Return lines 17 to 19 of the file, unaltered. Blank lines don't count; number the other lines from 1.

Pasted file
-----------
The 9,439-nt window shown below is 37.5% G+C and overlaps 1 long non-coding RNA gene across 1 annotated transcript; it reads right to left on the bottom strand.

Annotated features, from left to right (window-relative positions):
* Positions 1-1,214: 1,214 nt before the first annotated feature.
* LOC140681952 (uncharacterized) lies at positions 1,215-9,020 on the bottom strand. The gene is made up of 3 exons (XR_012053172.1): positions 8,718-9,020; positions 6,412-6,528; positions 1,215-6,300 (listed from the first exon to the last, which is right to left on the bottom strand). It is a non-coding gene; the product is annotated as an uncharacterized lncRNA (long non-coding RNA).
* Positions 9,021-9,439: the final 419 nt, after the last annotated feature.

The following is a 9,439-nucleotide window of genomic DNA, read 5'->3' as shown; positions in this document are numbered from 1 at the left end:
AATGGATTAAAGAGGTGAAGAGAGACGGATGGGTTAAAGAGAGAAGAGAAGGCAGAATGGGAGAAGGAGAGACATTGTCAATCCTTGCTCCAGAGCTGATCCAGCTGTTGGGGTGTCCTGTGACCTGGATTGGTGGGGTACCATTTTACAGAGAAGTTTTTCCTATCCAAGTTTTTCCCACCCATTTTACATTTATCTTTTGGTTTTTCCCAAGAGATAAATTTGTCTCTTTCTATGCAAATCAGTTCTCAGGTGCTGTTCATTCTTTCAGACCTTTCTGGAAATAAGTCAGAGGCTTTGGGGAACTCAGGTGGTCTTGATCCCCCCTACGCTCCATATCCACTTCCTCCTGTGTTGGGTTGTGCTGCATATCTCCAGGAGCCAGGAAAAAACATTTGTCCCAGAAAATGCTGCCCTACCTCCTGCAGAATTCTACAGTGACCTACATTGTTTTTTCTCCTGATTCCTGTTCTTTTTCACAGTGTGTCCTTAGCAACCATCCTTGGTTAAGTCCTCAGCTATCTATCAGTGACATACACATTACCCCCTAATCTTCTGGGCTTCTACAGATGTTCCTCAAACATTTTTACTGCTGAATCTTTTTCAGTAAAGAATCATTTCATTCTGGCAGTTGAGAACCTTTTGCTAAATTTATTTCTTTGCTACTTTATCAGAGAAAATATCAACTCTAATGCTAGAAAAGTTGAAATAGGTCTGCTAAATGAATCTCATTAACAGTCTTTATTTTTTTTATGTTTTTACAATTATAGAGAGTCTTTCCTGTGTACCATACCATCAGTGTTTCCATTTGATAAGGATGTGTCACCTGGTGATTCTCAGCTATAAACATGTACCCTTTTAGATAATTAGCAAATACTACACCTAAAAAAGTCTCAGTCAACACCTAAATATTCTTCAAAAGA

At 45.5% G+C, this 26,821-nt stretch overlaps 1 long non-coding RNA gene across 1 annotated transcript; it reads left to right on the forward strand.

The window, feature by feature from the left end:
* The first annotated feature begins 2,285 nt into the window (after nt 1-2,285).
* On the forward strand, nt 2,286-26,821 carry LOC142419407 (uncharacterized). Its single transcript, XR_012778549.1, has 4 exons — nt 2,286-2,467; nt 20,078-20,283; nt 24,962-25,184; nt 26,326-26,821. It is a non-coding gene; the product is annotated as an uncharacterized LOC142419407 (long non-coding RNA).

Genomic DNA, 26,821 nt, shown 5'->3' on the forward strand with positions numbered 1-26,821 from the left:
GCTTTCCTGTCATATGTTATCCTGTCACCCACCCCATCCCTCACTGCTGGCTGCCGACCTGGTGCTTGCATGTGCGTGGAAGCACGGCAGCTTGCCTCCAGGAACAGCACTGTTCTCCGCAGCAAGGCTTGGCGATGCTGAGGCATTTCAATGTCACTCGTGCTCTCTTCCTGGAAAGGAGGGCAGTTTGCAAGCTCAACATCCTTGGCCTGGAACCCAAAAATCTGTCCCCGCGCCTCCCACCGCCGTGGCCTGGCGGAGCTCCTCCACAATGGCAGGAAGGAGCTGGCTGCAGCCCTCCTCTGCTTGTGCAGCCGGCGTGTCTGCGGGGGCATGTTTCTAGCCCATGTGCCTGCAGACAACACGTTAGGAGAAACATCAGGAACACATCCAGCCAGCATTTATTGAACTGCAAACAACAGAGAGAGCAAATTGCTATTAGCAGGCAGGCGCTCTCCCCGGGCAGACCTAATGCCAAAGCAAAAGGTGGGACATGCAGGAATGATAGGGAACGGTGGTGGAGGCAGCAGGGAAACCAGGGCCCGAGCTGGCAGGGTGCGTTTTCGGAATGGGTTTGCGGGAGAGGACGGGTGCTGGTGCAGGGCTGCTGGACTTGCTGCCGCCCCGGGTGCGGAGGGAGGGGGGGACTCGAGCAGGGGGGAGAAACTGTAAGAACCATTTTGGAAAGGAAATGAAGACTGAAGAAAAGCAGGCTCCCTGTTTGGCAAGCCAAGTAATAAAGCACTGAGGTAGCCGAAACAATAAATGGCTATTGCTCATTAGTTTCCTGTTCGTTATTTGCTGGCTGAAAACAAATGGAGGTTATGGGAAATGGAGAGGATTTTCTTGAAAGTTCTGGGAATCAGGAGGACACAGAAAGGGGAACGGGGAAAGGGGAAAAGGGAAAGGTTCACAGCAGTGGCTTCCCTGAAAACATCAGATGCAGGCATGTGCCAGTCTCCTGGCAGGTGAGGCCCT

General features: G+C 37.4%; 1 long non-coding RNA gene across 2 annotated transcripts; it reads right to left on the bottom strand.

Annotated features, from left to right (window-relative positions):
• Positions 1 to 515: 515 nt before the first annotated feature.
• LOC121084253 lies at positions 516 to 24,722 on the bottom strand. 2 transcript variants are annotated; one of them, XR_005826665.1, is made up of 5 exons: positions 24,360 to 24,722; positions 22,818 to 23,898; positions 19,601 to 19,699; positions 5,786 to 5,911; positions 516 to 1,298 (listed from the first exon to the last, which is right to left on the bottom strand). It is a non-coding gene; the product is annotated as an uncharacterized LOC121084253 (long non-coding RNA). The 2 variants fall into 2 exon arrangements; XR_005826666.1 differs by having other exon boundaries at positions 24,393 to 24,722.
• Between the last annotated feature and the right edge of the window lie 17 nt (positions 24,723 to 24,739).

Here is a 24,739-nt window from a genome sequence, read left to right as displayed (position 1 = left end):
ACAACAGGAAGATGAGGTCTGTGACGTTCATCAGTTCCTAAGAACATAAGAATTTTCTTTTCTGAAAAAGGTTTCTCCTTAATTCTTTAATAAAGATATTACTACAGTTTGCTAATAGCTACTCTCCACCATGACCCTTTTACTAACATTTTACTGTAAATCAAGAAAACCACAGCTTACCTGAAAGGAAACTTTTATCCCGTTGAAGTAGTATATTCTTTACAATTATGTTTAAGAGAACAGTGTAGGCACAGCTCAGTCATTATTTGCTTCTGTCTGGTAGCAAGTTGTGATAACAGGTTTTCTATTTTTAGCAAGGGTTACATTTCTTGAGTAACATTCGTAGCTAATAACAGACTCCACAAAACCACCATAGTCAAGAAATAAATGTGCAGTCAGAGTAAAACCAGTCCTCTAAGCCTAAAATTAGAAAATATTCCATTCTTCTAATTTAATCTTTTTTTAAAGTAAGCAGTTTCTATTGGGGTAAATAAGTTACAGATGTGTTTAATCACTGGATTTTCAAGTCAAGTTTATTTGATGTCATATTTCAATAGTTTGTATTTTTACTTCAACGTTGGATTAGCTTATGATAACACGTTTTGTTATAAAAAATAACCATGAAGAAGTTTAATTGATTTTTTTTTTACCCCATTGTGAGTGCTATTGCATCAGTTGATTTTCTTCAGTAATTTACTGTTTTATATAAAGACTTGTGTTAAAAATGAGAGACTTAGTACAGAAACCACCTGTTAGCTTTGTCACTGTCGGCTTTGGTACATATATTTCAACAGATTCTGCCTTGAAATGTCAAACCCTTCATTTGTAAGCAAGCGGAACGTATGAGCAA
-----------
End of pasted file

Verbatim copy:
• LOC121084253 lies at positions 516 to 24,722 on the bottom strand. 2 transcript variants are annotated; one of them, XR_005826665.1, is made up of 5 exons: positions 24,360 to 24,722; positions 22,818 to 23,898; positions 19,601 to 19,699; positions 5,786 to 5,911; positions 516 to 1,298 (listed from the first exon to the last, which is right to left on the bottom strand). It is a non-coding gene; the product is annotated as an uncharacterized LOC121084253 (long non-coding RNA). The 2 variants fall into 2 exon arrangements; XR_005826666.1 differs by having other exon boundaries at positions 24,393 to 24,722.
• Between the last annotated feature and the right edge of the window lie 17 nt (positions 24,723 to 24,739).

Here is a 24,739-nt window from a genome sequence, read left to right as displayed (position 1 = left end):